total_cases = 1000 #30000
x = np.random.uniform(size=total_cases) #[total_cases,1]
change = 0.42
xdif = (x - change)*(x > change)
ylogit = 1.1 + -4.3*x + 2.4*xdif
yprob = 1/(1 + np.exp(-ylogit))
ybin = np.random.binomial(1,yprob)
#################################

When testing out these models, one mistake I made was thinking offhand that 1,000 observations should be plenty. (Easier to run more draws with a smaller dataset.) When I had smaller effect sizes, the logistic coefficients could be pretty badly biased. So I started as a check estimating the logistic model inputting the correct changepoint location. Those biased estimates are pretty much the best case scenario you could hope for in the subsequent MCMC models. So here is an example fitting a logit model inputting the correct location for the changepoint.

#################################
#Statsmodel code to get
#The coefficient estimates 
#And standard errors for the sims
con = [1]*len(x)
xcomb = pd.DataFrame(zip(con,list(x),list(xdif)),columns=['const','x','xdif'])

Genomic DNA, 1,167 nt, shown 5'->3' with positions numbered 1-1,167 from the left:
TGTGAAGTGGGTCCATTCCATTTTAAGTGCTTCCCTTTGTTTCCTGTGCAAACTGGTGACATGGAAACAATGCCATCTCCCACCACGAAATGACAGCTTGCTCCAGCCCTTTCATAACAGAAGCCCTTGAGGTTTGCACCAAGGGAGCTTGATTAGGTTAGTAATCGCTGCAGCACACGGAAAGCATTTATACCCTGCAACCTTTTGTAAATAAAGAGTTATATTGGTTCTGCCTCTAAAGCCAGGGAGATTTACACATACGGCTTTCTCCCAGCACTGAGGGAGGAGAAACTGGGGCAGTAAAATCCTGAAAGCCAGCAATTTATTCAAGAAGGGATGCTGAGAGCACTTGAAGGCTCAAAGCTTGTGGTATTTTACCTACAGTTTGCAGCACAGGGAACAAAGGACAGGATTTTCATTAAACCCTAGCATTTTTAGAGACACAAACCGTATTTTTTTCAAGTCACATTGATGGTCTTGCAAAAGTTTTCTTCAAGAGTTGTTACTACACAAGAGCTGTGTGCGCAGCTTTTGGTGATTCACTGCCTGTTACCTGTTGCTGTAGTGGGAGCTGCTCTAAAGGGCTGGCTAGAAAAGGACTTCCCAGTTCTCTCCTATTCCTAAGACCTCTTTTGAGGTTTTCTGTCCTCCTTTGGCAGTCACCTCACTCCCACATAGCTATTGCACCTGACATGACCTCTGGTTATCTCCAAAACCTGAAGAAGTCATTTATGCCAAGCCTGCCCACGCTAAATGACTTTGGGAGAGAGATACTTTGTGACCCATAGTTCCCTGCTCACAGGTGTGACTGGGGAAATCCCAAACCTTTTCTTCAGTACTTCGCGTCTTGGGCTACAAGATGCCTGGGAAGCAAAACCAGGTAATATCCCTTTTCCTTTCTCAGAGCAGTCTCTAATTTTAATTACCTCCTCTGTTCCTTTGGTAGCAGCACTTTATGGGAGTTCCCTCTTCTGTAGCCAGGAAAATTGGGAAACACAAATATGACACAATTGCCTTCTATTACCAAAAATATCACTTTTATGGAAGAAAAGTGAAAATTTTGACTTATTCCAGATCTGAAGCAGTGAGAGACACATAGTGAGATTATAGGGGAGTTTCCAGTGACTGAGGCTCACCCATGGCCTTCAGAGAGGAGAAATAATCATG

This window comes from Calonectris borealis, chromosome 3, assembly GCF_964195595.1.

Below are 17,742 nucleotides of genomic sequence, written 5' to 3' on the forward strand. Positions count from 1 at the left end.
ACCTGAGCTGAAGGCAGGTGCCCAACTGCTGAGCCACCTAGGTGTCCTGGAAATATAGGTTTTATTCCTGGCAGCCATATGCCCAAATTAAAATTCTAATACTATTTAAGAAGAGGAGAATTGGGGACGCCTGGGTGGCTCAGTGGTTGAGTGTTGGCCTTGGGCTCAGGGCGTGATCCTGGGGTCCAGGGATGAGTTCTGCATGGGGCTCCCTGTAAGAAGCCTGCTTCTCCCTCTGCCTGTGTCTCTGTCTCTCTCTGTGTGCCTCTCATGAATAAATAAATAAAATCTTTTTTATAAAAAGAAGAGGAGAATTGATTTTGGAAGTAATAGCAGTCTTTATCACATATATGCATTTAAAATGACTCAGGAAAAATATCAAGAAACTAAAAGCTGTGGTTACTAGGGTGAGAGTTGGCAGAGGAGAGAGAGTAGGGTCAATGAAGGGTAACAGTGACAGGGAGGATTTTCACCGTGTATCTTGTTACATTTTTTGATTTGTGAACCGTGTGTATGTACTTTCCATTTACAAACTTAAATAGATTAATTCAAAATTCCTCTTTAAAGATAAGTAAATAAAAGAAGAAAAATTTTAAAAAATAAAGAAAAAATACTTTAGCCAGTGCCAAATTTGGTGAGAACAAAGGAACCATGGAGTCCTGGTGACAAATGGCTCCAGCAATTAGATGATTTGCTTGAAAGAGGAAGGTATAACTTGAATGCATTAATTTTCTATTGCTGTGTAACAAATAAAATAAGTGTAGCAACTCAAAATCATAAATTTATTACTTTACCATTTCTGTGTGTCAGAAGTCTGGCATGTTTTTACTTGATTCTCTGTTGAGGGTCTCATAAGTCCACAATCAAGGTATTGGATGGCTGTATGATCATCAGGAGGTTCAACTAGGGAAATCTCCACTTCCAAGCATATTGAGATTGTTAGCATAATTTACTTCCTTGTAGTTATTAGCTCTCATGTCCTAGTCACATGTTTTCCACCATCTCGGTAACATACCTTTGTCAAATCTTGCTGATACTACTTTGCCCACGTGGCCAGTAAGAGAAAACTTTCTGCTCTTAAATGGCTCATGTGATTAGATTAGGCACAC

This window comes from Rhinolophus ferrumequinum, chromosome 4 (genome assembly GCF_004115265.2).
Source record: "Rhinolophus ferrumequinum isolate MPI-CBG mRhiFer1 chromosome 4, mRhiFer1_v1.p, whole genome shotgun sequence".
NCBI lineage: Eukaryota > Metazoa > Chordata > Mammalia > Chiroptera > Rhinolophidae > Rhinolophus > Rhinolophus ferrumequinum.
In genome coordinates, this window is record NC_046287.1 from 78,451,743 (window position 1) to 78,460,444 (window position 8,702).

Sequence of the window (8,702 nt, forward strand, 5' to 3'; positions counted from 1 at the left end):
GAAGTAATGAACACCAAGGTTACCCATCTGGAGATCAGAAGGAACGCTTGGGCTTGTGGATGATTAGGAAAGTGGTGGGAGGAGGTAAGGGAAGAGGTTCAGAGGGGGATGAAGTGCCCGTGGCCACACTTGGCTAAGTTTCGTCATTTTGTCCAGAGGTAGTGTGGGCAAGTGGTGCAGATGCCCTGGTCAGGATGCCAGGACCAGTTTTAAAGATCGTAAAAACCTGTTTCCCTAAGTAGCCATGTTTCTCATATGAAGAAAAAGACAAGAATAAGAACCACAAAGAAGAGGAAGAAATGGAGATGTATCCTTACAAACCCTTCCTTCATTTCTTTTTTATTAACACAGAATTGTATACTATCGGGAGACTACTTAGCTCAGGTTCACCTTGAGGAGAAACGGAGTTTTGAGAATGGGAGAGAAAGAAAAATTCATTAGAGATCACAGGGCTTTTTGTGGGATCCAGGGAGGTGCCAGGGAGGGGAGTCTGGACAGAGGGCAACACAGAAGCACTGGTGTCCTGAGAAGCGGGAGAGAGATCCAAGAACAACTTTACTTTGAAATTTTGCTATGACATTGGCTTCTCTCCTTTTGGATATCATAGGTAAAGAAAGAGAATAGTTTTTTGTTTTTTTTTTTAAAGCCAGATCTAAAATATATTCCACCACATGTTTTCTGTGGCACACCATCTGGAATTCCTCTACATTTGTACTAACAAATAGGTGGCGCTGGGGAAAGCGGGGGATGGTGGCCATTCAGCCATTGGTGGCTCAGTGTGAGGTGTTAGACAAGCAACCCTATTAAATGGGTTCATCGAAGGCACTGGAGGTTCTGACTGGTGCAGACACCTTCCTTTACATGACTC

log_reg = sm.Logit(ybin, xcomb).fit()
print(log_reg.summary()) 
#################################

So you can see that my coefficient estimates and the frequentist standard errors are pretty large even with 1,000 samples. So I shouldn’t expect my later MCMC model to have any smaller credible intervals than above.

So here is the Stan model. I am using pystan here, but of course it would be the same text file if you wanted to fit the model using R. (Just compiles C++ code under the hood.) Of only real note is that I show how to use the softmax function to estimate the actual mean location of the changepoint. Note that that mean summary though only makes sense if you make your grid of changepoint locations regular and fairly fine. (So if you said a changepoint could be at 0.1, 0.36, and 0.87, taking a weighted mean of those three locations doesn’t make sense.)

#################################
#Stan model
changepoint_stan = """
data {
   int<lower=1> N;
   vector[N] x;
   int<lower=0,upper=1> y[N];
   int<lower=1> Samp_Points;
   vector[Samp_Points] change;
}
transformed data {
  real log_unif;
  log_unif = -log(Samp_Points);
}
parameters {
  real intercept;
  real b_x;
  real b_c;
}
transformed parameters {
  vector[Samp_Points] lp;
  real before;
  real after;
  lp = rep_vector(log_unif, Samp_Points);
  for (c in 1:Samp_Points){
    for (n in 1:N){
      before = intercept + b_x*x[n]; 
      after = before + b_c*(x[n] - change[c]);
      lp[c] = lp[c] + bernoulli_logit_lpmf(y[n] | x[n] < change[c] ? before : after );